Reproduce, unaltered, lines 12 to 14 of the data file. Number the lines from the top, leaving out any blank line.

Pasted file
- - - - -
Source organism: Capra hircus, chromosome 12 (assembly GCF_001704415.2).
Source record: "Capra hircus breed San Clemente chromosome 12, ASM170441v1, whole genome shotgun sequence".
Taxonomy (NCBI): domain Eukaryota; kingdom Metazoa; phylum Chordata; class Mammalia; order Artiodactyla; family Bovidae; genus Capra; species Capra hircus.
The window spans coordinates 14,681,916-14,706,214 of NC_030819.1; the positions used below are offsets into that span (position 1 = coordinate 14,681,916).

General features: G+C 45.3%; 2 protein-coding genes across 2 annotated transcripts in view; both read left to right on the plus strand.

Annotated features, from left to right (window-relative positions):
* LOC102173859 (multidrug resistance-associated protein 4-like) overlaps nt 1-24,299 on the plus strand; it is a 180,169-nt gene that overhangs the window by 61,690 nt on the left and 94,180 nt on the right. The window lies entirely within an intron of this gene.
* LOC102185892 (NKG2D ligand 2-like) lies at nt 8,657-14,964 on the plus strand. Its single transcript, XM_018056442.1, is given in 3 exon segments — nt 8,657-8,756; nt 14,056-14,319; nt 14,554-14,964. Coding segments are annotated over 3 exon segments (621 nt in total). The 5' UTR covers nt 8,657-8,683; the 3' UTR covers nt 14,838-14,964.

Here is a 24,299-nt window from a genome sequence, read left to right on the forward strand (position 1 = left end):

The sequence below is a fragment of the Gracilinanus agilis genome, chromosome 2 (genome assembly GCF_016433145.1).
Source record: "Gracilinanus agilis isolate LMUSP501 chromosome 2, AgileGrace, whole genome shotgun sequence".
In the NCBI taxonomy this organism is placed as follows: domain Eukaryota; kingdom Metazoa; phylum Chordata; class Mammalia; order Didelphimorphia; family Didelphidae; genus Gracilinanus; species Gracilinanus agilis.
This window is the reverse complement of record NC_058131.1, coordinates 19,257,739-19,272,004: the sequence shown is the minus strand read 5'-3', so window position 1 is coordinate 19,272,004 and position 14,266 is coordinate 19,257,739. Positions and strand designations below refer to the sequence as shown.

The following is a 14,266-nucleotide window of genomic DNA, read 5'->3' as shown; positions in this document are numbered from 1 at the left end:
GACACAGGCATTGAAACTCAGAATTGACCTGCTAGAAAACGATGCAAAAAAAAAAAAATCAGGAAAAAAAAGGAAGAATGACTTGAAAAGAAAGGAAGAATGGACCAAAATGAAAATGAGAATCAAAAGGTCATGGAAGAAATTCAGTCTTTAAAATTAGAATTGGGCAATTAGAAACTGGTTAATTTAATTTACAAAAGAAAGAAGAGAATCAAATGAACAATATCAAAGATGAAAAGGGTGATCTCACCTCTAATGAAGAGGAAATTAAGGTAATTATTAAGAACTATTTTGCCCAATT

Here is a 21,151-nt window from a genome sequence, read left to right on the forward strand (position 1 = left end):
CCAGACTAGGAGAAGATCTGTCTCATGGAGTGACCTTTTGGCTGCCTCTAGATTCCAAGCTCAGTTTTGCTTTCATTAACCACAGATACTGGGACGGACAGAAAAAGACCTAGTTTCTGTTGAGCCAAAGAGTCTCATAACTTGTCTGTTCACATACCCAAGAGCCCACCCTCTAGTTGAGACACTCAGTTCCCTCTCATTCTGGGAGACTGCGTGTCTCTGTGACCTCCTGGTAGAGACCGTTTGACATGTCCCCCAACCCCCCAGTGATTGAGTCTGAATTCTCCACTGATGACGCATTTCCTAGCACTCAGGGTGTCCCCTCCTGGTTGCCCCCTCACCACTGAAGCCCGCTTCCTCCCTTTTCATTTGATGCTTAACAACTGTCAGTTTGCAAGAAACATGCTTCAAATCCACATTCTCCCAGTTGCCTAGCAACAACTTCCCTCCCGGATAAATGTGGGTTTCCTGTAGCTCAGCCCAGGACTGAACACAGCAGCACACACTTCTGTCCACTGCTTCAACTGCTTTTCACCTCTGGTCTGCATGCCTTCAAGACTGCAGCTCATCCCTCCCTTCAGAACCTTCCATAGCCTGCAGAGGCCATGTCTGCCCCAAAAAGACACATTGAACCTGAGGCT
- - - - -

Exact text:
In the NCBI taxonomy this organism is placed as follows: domain Eukaryota; kingdom Metazoa; phylum Chordata; class Mammalia; order Didelphimorphia; family Didelphidae; genus Gracilinanus; species Gracilinanus agilis.
This window is the reverse complement of record NC_058131.1, coordinates 19,257,739-19,272,004: the sequence shown is the minus strand read 5'-3', so window position 1 is coordinate 19,272,004 and position 14,266 is coordinate 19,257,739. Positions and strand designations below refer to the sequence as shown.

The following is a 14,266-nucleotide window of genomic DNA, read 5'->3' as shown; positions in this document are numbered from 1 at the left end: